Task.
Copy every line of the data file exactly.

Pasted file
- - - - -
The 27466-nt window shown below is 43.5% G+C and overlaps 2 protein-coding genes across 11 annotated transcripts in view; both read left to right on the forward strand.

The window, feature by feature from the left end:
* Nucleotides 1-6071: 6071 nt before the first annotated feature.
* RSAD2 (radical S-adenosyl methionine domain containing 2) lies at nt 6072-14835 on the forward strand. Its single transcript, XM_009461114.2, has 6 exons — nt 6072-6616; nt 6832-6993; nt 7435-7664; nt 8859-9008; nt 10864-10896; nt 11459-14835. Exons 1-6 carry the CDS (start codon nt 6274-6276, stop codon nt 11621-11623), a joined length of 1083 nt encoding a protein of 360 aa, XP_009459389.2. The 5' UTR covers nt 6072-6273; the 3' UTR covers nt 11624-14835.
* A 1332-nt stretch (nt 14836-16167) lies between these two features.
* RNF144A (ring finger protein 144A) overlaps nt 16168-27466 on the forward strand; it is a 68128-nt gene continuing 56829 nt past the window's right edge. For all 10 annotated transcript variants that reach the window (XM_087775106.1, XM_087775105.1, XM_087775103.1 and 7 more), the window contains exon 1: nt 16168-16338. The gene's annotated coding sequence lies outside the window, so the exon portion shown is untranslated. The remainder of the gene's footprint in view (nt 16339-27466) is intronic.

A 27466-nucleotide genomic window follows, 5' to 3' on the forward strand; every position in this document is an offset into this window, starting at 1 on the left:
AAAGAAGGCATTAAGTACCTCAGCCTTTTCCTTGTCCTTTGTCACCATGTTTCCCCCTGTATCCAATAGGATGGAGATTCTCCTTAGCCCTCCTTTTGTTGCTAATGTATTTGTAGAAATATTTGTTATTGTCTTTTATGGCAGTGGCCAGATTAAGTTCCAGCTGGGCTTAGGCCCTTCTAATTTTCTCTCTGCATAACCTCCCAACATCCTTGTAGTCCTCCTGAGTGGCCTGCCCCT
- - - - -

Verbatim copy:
The 27466-nt window shown below is 43.5% G+C and overlaps 2 protein-coding genes across 11 annotated transcripts in view; both read left to right on the forward strand.

The window, feature by feature from the left end:
* Nucleotides 1-6071: 6071 nt before the first annotated feature.
* RSAD2 (radical S-adenosyl methionine domain containing 2) lies at nt 6072-14835 on the forward strand. Its single transcript, XM_009461114.2, has 6 exons — nt 6072-6616; nt 6832-6993; nt 7435-7664; nt 8859-9008; nt 10864-10896; nt 11459-14835. Exons 1-6 carry the CDS (start codon nt 6274-6276, stop codon nt 11621-11623), a joined length of 1083 nt encoding a protein of 360 aa, XP_009459389.2. The 5' UTR covers nt 6072-6273; the 3' UTR covers nt 11624-14835.
* A 1332-nt stretch (nt 14836-16167) lies between these two features.
* RNF144A (ring finger protein 144A) overlaps nt 16168-27466 on the forward strand; it is a 68128-nt gene continuing 56829 nt past the window's right edge. For all 10 annotated transcript variants that reach the window (XM_087775106.1, XM_087775105.1, XM_087775103.1 and 7 more), the window contains exon 1: nt 16168-16338. The gene's annotated coding sequence lies outside the window, so the exon portion shown is untranslated. The remainder of the gene's footprint in view (nt 16339-27466) is intronic.

A 27466-nucleotide genomic window follows, 5' to 3' on the forward strand; every position in this document is an offset into this window, starting at 1 on the left:
AAAGAAGGCATTAAGTACCTCAGCCTTTTCCTTGTCCTTTGTCACCATGTTTCCCCCTGTATCCAATAGGATGGAGATTCTCCTTAGCCCTCCTTTTGTTGCTAATGTATTTGTAGAAATATTTGTTATTGTCTTTTATGGCAGTGGCCAGATTAAGTTCCAGCTGGGCTTAGGCCCTTCTAATTTTCTCTCTGCATAACCTCCCAACATCCTTGTAGTCCTCCTGAGTGGCCTGCCCCT